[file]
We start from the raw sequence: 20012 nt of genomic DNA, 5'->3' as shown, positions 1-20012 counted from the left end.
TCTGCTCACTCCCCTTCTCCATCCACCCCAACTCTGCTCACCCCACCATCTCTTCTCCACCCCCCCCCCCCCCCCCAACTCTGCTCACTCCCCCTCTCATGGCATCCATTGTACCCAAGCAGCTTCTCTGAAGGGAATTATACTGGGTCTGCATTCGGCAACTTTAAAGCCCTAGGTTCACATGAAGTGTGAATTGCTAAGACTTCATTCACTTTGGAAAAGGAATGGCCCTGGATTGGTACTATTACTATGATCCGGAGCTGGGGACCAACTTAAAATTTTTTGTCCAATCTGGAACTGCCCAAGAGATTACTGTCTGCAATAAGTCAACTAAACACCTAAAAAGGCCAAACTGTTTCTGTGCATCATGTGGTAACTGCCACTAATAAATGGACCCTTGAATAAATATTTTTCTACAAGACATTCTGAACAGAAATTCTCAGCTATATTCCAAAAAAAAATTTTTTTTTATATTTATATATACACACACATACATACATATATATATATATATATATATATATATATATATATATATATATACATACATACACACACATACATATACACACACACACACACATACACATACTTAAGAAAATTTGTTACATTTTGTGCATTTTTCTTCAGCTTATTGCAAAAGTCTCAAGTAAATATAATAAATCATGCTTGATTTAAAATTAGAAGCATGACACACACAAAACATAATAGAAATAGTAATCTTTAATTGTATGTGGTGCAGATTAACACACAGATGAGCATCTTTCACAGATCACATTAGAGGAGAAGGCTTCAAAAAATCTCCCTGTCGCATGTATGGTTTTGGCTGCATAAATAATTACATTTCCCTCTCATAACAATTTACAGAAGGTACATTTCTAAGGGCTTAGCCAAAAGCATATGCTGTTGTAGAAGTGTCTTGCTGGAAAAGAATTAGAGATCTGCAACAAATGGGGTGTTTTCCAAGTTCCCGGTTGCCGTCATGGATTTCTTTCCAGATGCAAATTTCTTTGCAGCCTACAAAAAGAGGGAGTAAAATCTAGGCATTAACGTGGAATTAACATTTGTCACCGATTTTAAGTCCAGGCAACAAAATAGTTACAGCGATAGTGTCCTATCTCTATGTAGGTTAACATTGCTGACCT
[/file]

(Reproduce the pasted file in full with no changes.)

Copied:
We start from the raw sequence: 20012 nt of genomic DNA, 5'->3' as shown, positions 1-20012 counted from the left end.
TCTGCTCACTCCCCTTCTCCATCCACCCCAACTCTGCTCACCCCACCATCTCTTCTCCACCCCCCCCCCCCCCCCCAACTCTGCTCACTCCCCCTCTCATGGCATCCATTGTACCCAAGCAGCTTCTCTGAAGGGAATTATACTGGGTCTGCATTCGGCAACTTTAAAGCCCTAGGTTCACATGAAGTGTGAATTGCTAAGACTTCATTCACTTTGGAAAAGGAATGGCCCTGGATTGGTACTATTACTATGATCCGGAGCTGGGGACCAACTTAAAATTTTTTGTCCAATCTGGAACTGCCCAAGAGATTACTGTCTGCAATAAGTCAACTAAACACCTAAAAAGGCCAAACTGTTTCTGTGCATCATGTGGTAACTGCCACTAATAAATGGACCCTTGAATAAATATTTTTCTACAAGACATTCTGAACAGAAATTCTCAGCTATATTCCAAAAAAAAATTTTTTTTTATATTTATATATACACACACATACATACATATATATATATATATATATATATATATATATATATATATATATACATACATACACACACATACATATACACACACACACACACATACACATACTTAAGAAAATTTGTTACATTTTGTGCATTTTTCTTCAGCTTATTGCAAAAGTCTCAAGTAAATATAATAAATCATGCTTGATTTAAAATTAGAAGCATGACACACACAAAACATAATAGAAATAGTAATCTTTAATTGTATGTGGTGCAGATTAACACACAGATGAGCATCTTTCACAGATCACATTAGAGGAGAAGGCTTCAAAAAATCTCCCTGTCGCATGTATGGTTTTGGCTGCATAAATAATTACATTTCCCTCTCATAACAATTTACAGAAGGTACATTTCTAAGGGCTTAGCCAAAAGCATATGCTGTTGTAGAAGTGTCTTGCTGGAAAAGAATTAGAGATCTGCAACAAATGGGGTGTTTTCCAAGTTCCCGGTTGCCGTCATGGATTTCTTTCCAGATGCAAATTTCTTTGCAGCCTACAAAAAGAGGGAGTAAAATCTAGGCATTAACGTGGAATTAACATTTGTCACCGATTTTAAGTCCAGGCAACAAAATAGTTACAGCGATAGTGTCCTATCTCTATGTAGGTTAACATTGCTGACCT